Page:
A bidding war for $2bn-valued Eletropaulo between Enel and Iberdrola has seen the former come out on top.
The months-long, hotly contested competition saw sealed bids offered late on Wednesday, with Enel’s $12.14 offer higher than its Spanish rival. There had been numerous offers and counter offers up to this juncture and a war of words between the two companies played out in the media.
At one point, Enel released a letter to Brazilian newspapers, complaining about a deal that would give preference to Iberdrola in a share offering that was later canceled by Eletropaulo. Iberdrola went to the European Commission, alleging that Enel was using its status as a government-controlled utility to gain a competitive advantage. Energisa revoked its offer for Eletropaulo May 4.
According to analysts, the intensity of the bidding process has served to over-inflate the price of the deal.
Iberdrola’s third offer was 32.1 reais per Eletropaulo share on April 26, a 90 per cent premium to the share price on March 27, before the bidding war started.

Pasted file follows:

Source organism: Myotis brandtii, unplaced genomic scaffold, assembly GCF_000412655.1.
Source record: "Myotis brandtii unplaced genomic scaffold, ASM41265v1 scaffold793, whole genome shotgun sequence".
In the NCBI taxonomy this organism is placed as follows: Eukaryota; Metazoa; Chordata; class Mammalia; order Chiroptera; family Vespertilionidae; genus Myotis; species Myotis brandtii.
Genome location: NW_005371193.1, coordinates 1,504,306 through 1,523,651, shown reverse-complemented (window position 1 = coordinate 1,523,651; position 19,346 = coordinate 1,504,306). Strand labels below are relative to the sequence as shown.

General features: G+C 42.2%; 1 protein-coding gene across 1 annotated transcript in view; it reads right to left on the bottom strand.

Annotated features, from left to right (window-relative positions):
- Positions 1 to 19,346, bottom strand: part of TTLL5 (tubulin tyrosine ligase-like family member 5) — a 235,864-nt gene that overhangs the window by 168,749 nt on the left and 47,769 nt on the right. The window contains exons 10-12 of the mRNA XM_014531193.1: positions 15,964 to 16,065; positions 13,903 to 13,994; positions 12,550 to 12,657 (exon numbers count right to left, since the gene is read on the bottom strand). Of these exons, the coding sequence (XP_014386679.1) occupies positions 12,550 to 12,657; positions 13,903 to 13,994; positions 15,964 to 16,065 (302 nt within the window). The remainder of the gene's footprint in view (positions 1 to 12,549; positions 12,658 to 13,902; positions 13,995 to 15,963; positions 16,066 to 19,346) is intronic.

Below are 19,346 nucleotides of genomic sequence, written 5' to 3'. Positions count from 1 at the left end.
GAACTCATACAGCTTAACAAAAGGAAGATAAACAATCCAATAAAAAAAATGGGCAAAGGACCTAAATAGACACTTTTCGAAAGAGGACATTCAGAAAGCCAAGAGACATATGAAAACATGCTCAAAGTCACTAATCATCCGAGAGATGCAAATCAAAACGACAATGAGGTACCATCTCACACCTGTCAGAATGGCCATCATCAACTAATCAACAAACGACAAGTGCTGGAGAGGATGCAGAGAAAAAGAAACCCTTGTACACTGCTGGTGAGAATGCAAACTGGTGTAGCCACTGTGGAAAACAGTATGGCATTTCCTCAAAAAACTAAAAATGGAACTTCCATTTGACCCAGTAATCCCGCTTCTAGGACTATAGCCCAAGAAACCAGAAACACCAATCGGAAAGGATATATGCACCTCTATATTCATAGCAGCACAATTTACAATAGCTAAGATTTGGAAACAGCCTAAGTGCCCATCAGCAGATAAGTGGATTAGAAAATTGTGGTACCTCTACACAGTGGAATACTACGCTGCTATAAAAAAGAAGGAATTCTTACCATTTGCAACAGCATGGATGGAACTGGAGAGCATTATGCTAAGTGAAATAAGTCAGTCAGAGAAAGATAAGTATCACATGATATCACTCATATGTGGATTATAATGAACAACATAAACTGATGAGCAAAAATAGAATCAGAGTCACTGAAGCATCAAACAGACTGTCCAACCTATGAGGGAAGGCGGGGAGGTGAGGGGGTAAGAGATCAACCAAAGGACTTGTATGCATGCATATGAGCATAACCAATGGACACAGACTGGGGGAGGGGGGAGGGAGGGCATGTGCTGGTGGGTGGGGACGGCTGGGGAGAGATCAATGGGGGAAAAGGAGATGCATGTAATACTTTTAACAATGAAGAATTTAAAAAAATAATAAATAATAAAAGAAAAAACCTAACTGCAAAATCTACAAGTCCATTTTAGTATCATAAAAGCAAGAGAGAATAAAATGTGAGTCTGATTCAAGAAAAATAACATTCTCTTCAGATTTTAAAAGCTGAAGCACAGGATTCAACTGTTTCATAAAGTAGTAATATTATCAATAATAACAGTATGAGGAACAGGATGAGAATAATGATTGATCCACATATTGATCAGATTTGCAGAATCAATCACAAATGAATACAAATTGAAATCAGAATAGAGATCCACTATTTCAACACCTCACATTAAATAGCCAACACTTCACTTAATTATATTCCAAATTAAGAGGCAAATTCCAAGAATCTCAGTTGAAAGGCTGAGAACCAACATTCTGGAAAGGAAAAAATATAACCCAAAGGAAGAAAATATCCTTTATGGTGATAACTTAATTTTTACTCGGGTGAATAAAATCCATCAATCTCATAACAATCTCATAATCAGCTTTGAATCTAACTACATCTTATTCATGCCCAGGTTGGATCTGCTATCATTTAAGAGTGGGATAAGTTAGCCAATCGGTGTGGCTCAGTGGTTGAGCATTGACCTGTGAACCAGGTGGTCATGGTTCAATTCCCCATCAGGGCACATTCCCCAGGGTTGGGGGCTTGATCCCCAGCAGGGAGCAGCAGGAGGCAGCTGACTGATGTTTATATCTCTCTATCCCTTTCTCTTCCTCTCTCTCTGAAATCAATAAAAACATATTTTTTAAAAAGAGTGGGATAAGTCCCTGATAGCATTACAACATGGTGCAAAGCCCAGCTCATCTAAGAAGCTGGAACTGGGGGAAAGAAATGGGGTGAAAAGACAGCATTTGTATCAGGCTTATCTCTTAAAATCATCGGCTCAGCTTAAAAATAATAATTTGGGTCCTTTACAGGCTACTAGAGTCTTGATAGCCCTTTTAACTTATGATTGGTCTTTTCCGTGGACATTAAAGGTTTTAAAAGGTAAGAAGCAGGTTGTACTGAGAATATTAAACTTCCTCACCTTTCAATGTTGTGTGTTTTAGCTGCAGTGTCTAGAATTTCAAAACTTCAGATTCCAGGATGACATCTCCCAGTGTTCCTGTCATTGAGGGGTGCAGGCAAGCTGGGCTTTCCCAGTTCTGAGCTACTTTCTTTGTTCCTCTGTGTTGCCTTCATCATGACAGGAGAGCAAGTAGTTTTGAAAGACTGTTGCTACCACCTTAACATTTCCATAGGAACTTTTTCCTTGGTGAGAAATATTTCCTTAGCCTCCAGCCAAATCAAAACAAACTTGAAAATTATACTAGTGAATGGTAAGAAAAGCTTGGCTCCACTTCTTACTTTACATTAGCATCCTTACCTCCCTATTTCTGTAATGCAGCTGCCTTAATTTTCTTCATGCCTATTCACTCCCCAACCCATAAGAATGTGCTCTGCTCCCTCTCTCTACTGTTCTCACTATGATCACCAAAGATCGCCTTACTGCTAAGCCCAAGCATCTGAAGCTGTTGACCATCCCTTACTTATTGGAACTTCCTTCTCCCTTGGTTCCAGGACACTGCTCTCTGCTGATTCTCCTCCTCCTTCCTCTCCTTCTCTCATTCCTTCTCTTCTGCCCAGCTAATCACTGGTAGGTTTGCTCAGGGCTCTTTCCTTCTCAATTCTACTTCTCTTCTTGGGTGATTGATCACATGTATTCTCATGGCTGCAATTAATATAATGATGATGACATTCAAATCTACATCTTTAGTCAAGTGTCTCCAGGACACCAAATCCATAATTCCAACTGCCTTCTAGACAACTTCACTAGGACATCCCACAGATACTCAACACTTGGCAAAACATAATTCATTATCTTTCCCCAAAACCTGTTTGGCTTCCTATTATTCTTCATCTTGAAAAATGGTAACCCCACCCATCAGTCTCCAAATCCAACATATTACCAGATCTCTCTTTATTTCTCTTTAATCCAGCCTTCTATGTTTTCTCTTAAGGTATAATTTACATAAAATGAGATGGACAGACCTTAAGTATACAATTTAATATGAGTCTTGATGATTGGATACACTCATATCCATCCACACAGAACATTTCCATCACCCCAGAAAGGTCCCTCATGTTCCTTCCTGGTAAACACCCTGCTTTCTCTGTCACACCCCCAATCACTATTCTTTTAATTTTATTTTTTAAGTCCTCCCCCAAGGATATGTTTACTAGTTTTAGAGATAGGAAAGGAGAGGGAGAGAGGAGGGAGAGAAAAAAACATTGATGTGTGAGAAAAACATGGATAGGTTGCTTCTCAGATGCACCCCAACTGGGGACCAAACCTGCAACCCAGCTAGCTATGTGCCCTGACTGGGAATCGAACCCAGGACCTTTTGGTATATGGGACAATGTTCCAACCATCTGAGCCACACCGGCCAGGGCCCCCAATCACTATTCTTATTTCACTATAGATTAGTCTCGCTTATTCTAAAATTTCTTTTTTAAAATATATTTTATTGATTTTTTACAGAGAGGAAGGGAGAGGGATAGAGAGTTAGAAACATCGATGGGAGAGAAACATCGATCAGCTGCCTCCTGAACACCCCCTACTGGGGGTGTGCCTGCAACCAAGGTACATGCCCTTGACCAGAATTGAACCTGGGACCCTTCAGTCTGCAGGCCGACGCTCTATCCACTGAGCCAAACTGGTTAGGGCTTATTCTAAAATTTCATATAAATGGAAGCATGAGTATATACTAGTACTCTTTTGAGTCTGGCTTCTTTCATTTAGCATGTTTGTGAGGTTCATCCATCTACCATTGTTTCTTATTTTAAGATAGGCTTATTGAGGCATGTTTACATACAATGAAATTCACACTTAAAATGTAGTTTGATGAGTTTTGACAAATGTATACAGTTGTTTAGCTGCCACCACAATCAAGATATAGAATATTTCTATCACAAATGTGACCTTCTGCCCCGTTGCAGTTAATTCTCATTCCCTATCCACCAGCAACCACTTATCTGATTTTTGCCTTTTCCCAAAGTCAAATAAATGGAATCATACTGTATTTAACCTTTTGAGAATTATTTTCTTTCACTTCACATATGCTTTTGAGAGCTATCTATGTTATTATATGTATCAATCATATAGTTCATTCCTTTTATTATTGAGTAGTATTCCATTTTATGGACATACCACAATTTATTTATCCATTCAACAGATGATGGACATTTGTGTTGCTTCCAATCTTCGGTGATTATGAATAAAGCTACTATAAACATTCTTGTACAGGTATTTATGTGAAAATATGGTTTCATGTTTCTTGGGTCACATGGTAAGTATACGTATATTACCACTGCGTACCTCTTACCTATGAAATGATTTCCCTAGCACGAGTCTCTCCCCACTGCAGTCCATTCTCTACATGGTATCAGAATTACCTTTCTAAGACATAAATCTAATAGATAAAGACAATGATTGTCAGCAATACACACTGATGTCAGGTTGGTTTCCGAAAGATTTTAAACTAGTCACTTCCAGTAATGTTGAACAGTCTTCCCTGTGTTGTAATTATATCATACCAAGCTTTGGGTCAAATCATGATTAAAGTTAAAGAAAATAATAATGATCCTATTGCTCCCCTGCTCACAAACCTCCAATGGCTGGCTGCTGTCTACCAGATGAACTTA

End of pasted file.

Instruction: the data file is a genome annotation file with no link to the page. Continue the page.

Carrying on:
Enel reacted within hours by hiking its own bid to 32.2 reais.
With net debt of 4.2 billion reais, the Brazilian company has an enterprise value of 9.6 billion reais at these prices. That is 8.7 times analysts’ expectations for EBITDA in 2018, compared with an average multiple of 6.6 in a sector where peers tend to have a better profitability.
Shareholders will now weigh Enel’s bid on June 4. Each must individually decide whether to take the offer. A majority must for the deal to happen. Before the sealed bids were opened, Eletropaulo indicated in a regulatory filing that its board supported Enel’s proposal, which was the highest offer available on May 28.
“The prize of this bidding war was particularly lucrative; 7 million customers and title of the largest operator in the country, consequently allowing the winner to get a better foothold on the Brazilian utility market. With such a worthwhile and potentially profitable prize, it is hardly surprising that the bidders were prepared to go to war over this one,” Fiona Cincotta, Senior Market Analyst at City Index told Power Engineering International.
“The utility business model is changing. Generally speaking we are seeing a move away from the traditional model of vertically integrated energy companies. This move by Italy’s Enel and Spain’s Iberdrola shows a desire to look towards a horizontal integration model as the way of survival. Yet this is not the new norm either, by and large we are seeing utility firms being broken up and specialising in an attempt to survive, leaving behind this “do everything” model.”